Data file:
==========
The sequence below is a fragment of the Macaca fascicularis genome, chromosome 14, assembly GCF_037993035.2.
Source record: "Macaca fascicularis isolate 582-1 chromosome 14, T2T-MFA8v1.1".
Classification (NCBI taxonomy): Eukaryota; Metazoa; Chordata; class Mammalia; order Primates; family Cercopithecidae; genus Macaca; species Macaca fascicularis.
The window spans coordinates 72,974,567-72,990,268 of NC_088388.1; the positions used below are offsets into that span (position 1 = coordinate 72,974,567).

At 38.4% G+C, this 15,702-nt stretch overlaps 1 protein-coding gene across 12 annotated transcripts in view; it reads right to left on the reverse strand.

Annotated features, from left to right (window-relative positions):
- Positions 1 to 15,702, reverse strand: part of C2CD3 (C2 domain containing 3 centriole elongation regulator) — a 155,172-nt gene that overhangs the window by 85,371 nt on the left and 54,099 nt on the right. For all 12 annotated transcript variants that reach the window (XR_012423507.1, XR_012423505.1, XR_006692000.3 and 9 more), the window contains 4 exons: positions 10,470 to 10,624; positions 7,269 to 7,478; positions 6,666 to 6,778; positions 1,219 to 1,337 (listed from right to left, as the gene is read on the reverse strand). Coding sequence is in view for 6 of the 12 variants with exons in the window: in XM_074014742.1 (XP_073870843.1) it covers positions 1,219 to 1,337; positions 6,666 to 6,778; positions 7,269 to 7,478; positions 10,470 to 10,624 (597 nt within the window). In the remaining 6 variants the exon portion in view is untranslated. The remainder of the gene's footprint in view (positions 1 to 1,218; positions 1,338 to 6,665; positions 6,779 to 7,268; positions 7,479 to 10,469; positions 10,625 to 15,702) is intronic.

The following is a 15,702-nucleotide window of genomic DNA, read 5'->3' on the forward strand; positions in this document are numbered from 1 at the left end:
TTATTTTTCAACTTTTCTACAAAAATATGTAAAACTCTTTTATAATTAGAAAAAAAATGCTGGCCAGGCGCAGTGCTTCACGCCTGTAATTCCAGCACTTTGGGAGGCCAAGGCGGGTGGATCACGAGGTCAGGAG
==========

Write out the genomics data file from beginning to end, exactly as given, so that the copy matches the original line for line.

The sequence below is a fragment of the Macaca fascicularis genome, chromosome 14, assembly GCF_037993035.2.
Source record: "Macaca fascicularis isolate 582-1 chromosome 14, T2T-MFA8v1.1".
Classification (NCBI taxonomy): Eukaryota; Metazoa; Chordata; class Mammalia; order Primates; family Cercopithecidae; genus Macaca; species Macaca fascicularis.
The window spans coordinates 72,974,567-72,990,268 of NC_088388.1; the positions used below are offsets into that span (position 1 = coordinate 72,974,567).

At 38.4% G+C, this 15,702-nt stretch overlaps 1 protein-coding gene across 12 annotated transcripts in view; it reads right to left on the reverse strand.

Annotated features, from left to right (window-relative positions):
- Positions 1 to 15,702, reverse strand: part of C2CD3 (C2 domain containing 3 centriole elongation regulator) — a 155,172-nt gene that overhangs the window by 85,371 nt on the left and 54,099 nt on the right. For all 12 annotated transcript variants that reach the window (XR_012423507.1, XR_012423505.1, XR_006692000.3 and 9 more), the window contains 4 exons: positions 10,470 to 10,624; positions 7,269 to 7,478; positions 6,666 to 6,778; positions 1,219 to 1,337 (listed from right to left, as the gene is read on the reverse strand). Coding sequence is in view for 6 of the 12 variants with exons in the window: in XM_074014742.1 (XP_073870843.1) it covers positions 1,219 to 1,337; positions 6,666 to 6,778; positions 7,269 to 7,478; positions 10,470 to 10,624 (597 nt within the window). In the remaining 6 variants the exon portion in view is untranslated. The remainder of the gene's footprint in view (positions 1 to 1,218; positions 1,338 to 6,665; positions 6,779 to 7,268; positions 7,479 to 10,469; positions 10,625 to 15,702) is intronic.

The following is a 15,702-nucleotide window of genomic DNA, read 5'->3' on the forward strand; positions in this document are numbered from 1 at the left end:
TTATTTTTCAACTTTTCTACAAAAATATGTAAAACTCTTTTATAATTAGAAAAAAAATGCTGGCCAGGCGCAGTGCTTCACGCCTGTAATTCCAGCACTTTGGGAGGCCAAGGCGGGTGGATCACGAGGTCAGGAG